Much has been said of the record-setting seven hundred fifty presidential signing statements and all the rest, and these pages this week are full of discussion of this "radical redistribution of power within Washington." Something is up. The week gave us the executive branch purposely intimating congress with criminal threats for the first time in our history - the FBI raiding the offices of a congressman and the Justice Department announcing the opening of a probe into who said what to the press about the NSA warrantless spying on citizens and other matters that somehow made it into the news - our secret chain of prisons in the former Soviet prisons in eastern Europe, how we kidnap some people off the street and make them disappear forever (extraordinary rendition), and so on. Like torturing prisoners, all this may have been illegal and immoral and generally crappy - but it was secret, after all. Congress is on notice. Get with the program. Know your place.

At the end of the week there were just a few more dots. The usual Friday afternoon dump of what you really don't want in the news cycle, what you hold until the reporters and commentators have gone off for the long weekend in this case, gave us this

 

The Bush administration asked federal judges in New York and Michigan to dismiss a pair of lawsuits filed over the National Security Agency's domestic eavesdropping program, saying litigation would jeopardize state secrets.
In legal papers filed late Friday, Justice Department lawyers said it would be impossible to defend the legality of the spying program without disclosing classified information that could be of value to suspected terrorists.

National Intelligence Director John Negroponte invoked the state secrets privilege on behalf of the administration, writing that disclosure of such information would cause "exceptionally grave damage" to national security.

The administration laid out some of its supporting arguments in classified memoranda that were filed under seal.

 

Oh. That sort of fits with previous dots.

Dot: As mentioned previously, the Justice Department is charged with investigating the NSA "domestic eavesdropping program." The National Security Agency, with, it seems, the approval of the Attorney General, decides not to grant the Justice Department investigators security clearances. The Justice Department investigators cannot be trusted with the classified data. The investigation is cancelled. The news item is here.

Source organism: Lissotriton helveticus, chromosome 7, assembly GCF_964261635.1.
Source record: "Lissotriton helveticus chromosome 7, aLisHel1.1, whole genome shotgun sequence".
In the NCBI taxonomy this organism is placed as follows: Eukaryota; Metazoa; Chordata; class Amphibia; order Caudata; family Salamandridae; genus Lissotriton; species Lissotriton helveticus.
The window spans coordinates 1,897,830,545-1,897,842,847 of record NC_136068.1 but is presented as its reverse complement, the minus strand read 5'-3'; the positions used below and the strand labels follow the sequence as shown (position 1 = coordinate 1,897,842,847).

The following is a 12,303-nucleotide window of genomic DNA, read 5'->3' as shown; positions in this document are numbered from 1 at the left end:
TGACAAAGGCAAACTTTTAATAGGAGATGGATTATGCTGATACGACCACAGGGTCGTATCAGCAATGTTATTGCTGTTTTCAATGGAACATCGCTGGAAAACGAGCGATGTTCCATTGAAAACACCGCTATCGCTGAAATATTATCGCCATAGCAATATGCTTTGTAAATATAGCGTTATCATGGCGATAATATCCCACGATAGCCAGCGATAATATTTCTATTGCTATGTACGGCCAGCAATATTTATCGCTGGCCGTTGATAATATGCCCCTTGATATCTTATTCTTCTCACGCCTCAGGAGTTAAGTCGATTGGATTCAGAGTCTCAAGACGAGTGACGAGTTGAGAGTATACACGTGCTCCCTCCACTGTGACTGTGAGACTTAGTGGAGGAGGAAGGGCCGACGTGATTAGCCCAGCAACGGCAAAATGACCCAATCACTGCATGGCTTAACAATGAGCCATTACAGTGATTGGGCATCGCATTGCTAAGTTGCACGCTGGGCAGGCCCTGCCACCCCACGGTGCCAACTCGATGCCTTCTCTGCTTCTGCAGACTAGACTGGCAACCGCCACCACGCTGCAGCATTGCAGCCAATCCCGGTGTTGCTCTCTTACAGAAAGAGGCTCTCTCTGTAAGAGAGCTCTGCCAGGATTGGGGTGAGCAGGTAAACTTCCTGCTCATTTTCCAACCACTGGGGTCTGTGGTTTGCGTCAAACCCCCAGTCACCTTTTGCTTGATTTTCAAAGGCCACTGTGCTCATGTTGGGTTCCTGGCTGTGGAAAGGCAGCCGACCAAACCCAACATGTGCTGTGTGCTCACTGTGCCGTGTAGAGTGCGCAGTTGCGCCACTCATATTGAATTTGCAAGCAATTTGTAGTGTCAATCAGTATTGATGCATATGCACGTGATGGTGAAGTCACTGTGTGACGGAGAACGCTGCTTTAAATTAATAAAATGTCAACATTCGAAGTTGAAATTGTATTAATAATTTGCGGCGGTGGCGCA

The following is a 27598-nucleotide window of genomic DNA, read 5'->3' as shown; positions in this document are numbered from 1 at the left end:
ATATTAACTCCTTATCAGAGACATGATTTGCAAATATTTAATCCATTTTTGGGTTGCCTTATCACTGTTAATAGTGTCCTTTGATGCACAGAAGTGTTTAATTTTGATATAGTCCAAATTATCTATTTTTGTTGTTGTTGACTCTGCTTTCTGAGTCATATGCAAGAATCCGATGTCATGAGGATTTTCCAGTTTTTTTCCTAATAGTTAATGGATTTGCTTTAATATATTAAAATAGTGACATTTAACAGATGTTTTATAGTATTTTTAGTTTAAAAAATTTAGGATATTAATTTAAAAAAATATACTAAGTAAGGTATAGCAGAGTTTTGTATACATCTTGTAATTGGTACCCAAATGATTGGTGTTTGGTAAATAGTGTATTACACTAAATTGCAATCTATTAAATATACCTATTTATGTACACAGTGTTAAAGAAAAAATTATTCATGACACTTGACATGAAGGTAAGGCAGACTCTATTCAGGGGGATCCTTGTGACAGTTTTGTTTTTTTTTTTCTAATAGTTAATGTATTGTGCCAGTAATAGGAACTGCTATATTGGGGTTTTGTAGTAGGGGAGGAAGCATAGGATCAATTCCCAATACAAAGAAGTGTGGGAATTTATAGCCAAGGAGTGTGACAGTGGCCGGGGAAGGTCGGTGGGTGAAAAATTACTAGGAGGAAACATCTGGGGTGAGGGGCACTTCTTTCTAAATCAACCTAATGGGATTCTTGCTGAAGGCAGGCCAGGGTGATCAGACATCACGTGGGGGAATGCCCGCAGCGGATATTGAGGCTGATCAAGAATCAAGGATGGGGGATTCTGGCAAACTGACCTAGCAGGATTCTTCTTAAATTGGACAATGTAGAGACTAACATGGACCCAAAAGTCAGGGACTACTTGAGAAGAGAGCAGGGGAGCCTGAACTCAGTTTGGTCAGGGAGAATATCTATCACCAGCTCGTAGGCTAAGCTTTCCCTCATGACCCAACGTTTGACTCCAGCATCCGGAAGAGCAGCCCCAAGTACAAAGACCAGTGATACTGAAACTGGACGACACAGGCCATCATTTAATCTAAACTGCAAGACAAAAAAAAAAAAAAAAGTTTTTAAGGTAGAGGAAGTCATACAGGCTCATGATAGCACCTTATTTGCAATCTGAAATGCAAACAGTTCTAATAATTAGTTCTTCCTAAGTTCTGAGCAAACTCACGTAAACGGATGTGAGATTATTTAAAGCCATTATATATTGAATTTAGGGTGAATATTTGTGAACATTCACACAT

Dot: As mentioned previously, the Federal Communications Commission, the FCC, refuses to investigate whether the phone companies illegally turned over data to the NSA. We should know, but they just can't see that they have the authority to ask to see classified data The news item is here.

Dot: Little noticed, but by our high-powered Wall Street attorney friend, the president grants John Negroponte the authority to waive the Security and Exchange Commission (SEC) accounting and reporting rules for any company involved in any of this, so they can hide whatever they wish on their financial statements - and this completely eliminates any possible "follow the money" trail for any investigators. The news item is here.

The late Friday item and the three dots. Call it what you will.

Want another dot? See the first amendment attorney, Glenn Greenwald, on Saturday, May 27, here

 

The United States Congress openly debated yesterday whether the federal government should begin imprisoning journalists who publish stories containing information which the Bush administration wants to conceal. At a House Intelligence Committee hearing, several Republicans expressly urged that our country start throwing reporters in jail:

The criticism focused on articles in The New York Times concerning a National Security Agency surveillance program and, to a lesser extent, on disclosures in The Washington Post about secret C.I.A. prisons overseas.

Some Republicans on the committee advocated the criminal prosecution of The Times. Their comments partly echoed and partly amplified recent statements by Attorney General Alberto R. Gonzales that the Justice Department had the authority to prosecute reporters for publishing classified information...

"I believe the attorney general and the president should use all of the power of existing law to bring criminal charges," said Representative Rick Renzi, Republican of Arizona
.

 

He notes that some members of the committee pointed out that this is not a country which imprisons journalists for stories which they publish about controversial government actions, and our congresswoman from out here Jane Harman, said "If anyone here wants to imprison journalists, I invite them to spend some time in China, Cuba or North Korea and see whether they feel safer." Harman had said in February that the journalists should be jailed. She calmed down. She changed her mind.

Greenwald reviews all the argument, each way. It's depressing.

His conclusion? That's easy –

 

As one can say for so many core American political principles, the U.S. Government under forty-two different Presidents has thrived and defended the nation for two hundred twenty years without the need to imprison journalists for the stories they publish, but the Bush administration is the first to claim that it has to dismantle these liberties because it is too weak - and America is too weak - to maintain national security unless we radically change the kind of country we are.

... That's how this group of Bush followers thinks America is supposed to work. If you are a U.S. citizen, the President can unilaterally order you abducted and imprisoned; does not have to charge you with any crime; can block you from speaking with anyone, including a lawyer; can keep you incarcerated indefinitely (meaning forever); and can deny you the right to any judicial review of your imprisonment or any mechanism for challenging the accuracy of the accusations. And oh - while it would be nice if we could preserve all of that abstract lawyer nonsense about the right to a jury trial and all that, we're really scared that Al Qaeda is going to kill us, so we can't.

... What do you do with people who never learned that American citizens can't be imprisoned by executive decree and without a trial, or that American journalists aren't imprisoned for stories they write about the Government's conduct? People like this plainly do not embrace, or comprehend, even the most basic principles of what America is.

 

What do you do? Don't know. Connect the dots. See the slow-motion coup. Note it. Publish it. The people will decide.































 
 
 
 
Copyright 2003, 2004, 2005, 2006 - Alan M. Pavlik